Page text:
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22.07.2021

Milestone as Pacific Islands Leaders meet with the COP26 President-Designate

10 minute read

COP26 President-Designate Alok Sharma’s Chair’s summary from the Pacific-UK High Level Climate Dialogue, where Pacific Islands Leaders were brought together ahead of the UN climate change summit in November.

COP26 President-Designate Alok Sharma’s Chair’s summary

The Pacific-UK High Level Climate Dialogue brought together Pacific Islands Leaders with the COP26 President Designate in an important milestone ahead of COP26 in Glasgow this November. This event, delivered in collaboration with Wilton Park and One CROP (Pacific Islands Forum Secretariat, Secretariat of the Pacific Regional Environment Programme and the Pacific Community), built on previous engagement with the region on climate change, and provided a unique opportunity for Pacific Island Leaders and the COP President to engage in open and frank discussion ahead of COP26.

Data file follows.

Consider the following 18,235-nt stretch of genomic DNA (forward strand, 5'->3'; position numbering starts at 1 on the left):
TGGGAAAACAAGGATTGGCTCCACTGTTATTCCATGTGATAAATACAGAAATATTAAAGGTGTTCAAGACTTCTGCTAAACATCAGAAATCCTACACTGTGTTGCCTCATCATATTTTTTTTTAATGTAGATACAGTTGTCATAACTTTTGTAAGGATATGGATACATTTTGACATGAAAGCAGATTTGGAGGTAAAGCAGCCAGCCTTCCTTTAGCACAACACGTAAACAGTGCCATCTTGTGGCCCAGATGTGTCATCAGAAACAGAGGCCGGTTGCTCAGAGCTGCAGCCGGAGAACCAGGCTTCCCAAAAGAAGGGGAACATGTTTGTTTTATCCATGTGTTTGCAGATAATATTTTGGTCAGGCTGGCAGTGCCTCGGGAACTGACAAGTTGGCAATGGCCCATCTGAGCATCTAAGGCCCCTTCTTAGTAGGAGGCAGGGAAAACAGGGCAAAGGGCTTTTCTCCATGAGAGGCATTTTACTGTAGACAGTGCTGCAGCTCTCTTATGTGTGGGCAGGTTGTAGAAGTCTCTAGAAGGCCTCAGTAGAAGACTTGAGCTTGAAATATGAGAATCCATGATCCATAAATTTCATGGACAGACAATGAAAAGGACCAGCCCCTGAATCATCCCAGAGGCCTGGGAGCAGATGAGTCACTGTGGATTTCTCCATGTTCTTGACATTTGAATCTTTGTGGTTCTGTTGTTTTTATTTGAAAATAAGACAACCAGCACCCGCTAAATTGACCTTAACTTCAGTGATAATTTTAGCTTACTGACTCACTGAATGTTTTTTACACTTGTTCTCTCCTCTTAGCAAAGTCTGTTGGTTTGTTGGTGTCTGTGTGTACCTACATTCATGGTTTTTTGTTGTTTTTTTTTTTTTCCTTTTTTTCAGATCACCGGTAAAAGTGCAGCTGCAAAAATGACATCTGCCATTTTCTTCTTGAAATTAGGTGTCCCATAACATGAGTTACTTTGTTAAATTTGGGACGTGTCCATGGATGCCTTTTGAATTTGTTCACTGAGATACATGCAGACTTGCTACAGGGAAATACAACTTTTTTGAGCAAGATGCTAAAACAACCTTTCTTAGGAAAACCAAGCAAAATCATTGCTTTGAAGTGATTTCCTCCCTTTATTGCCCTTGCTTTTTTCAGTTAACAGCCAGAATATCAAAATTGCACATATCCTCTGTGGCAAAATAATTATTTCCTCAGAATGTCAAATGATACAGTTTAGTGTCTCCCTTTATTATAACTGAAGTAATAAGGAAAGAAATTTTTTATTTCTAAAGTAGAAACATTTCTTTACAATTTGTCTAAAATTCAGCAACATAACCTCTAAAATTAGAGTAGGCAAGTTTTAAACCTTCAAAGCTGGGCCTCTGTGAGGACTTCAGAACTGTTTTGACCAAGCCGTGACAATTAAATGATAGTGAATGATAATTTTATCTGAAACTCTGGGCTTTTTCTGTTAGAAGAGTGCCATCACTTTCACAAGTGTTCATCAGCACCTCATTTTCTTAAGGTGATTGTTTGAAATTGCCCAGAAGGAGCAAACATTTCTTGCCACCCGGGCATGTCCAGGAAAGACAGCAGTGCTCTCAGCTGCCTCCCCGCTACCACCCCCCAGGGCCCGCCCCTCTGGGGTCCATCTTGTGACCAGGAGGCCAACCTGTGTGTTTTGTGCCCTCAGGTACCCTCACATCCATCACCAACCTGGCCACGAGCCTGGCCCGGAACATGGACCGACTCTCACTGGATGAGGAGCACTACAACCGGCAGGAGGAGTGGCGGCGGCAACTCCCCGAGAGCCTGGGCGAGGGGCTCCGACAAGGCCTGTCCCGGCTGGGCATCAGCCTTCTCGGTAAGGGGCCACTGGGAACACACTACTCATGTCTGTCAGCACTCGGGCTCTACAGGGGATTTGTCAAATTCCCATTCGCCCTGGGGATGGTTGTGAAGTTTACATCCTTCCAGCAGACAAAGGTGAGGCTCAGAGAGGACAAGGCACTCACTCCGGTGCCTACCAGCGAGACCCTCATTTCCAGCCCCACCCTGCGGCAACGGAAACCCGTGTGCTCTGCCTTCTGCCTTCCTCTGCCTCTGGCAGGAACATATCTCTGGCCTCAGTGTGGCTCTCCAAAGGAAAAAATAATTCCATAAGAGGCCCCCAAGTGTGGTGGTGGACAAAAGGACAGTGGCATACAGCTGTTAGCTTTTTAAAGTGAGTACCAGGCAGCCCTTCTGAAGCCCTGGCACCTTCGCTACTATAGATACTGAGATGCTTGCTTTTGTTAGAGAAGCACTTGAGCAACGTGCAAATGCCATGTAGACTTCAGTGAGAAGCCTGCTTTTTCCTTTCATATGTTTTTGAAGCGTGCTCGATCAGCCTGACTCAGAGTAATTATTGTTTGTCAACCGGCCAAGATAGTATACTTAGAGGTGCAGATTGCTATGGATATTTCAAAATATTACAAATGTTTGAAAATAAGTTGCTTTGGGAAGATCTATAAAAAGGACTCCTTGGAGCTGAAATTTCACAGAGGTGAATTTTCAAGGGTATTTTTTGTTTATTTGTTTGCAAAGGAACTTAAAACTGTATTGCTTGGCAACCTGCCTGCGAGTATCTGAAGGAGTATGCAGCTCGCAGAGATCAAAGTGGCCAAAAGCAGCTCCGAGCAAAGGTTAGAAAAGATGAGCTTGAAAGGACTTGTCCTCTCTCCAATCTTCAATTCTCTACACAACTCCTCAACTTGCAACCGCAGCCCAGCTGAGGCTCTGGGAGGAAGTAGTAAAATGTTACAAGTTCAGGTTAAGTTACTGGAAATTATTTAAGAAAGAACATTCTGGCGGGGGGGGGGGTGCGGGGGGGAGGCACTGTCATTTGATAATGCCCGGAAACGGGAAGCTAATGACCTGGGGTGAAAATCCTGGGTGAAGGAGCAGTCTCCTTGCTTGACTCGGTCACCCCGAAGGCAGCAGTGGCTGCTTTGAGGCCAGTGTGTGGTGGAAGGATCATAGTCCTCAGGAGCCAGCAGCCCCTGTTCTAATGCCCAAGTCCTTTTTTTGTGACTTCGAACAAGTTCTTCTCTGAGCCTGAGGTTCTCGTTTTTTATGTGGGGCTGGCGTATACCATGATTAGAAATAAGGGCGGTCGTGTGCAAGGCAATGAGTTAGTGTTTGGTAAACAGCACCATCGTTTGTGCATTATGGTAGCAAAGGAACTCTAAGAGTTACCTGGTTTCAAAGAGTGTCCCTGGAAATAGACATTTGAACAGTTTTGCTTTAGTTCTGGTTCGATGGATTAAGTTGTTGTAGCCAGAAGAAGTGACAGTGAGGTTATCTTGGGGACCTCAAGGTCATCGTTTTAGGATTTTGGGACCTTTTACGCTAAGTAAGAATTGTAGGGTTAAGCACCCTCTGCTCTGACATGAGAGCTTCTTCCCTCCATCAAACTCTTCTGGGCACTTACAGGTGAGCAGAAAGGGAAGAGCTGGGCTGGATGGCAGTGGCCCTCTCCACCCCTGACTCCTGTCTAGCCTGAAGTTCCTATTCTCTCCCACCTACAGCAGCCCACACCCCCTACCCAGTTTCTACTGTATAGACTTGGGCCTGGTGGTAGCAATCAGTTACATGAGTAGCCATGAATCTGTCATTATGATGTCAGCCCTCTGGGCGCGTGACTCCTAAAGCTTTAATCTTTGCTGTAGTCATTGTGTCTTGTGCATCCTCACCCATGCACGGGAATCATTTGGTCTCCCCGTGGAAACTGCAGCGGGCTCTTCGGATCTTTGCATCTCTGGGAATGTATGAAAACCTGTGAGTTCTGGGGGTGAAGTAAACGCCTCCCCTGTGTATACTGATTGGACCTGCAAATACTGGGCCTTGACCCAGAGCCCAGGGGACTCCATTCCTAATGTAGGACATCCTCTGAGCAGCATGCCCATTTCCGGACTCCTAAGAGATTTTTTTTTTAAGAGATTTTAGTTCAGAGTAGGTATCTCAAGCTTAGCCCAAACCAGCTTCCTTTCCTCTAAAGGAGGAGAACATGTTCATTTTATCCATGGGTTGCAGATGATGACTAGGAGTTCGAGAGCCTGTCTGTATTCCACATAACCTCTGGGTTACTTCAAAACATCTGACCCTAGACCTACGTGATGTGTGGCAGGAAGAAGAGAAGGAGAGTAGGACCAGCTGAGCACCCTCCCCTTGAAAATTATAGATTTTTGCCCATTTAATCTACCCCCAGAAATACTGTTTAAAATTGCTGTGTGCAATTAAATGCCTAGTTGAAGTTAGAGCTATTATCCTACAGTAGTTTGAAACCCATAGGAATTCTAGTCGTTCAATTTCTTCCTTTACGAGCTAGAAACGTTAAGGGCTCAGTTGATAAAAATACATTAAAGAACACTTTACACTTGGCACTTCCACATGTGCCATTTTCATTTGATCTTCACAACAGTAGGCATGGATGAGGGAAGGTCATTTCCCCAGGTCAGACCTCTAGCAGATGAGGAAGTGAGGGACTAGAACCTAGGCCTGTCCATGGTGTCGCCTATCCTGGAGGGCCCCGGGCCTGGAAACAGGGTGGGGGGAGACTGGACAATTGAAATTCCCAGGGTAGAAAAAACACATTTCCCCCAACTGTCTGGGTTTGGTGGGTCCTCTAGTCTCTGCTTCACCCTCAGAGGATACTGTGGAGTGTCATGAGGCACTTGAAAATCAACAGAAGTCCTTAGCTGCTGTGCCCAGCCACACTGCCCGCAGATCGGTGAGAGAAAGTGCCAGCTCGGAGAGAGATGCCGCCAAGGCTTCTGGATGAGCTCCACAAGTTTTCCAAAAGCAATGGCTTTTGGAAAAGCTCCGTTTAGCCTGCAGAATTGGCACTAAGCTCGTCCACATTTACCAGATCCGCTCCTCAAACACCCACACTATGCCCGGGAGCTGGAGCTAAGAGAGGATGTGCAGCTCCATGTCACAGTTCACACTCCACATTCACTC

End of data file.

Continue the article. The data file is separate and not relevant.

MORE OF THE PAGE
Leaders from Fiji, the Federated States of Micronesia, Palau, Tuvalu, Niue, the Republic of the Marshall Islands, Ministers from Nauru, Cook Islands, Solomon Islands and Vanuatu, the CEO of the Ministry of Foreign Affairs of Samoa, youth leader Gladys Habu, the Secretary General of the Pacific Island Forum, Directors General from the Pacific Regional Environment Programme, the Pacific Community and the Forum Fisheries Agency attended the event.

Opening

COP26 President welcomed Leaders and representatives and expressed sympathy for the impacts of the pandemic being felt by Pacific countries. He recognised that countries across the Pacific region face extensive challenges due to climate change. Pacific Small Island Developing States (PSIDS) are amongst the world’s smallest emitters of greenhouse gasses, but face some of the most extreme impacts of a changing climate. He emphasised his commitment to working closely with PSIDS for two key reasons; to ensure COP26 delivers for the countries most vulnerable to climate change, and because the PSIDS are essential to the success of COP26, playing a pivotal role in the multilateral system and being a formidable power in negotiations. COP26 President remarked that the most important thing that COP26 can deliver for the Pacific, is to keep alive the possibility of staying within the 1.5 degree temperature limit.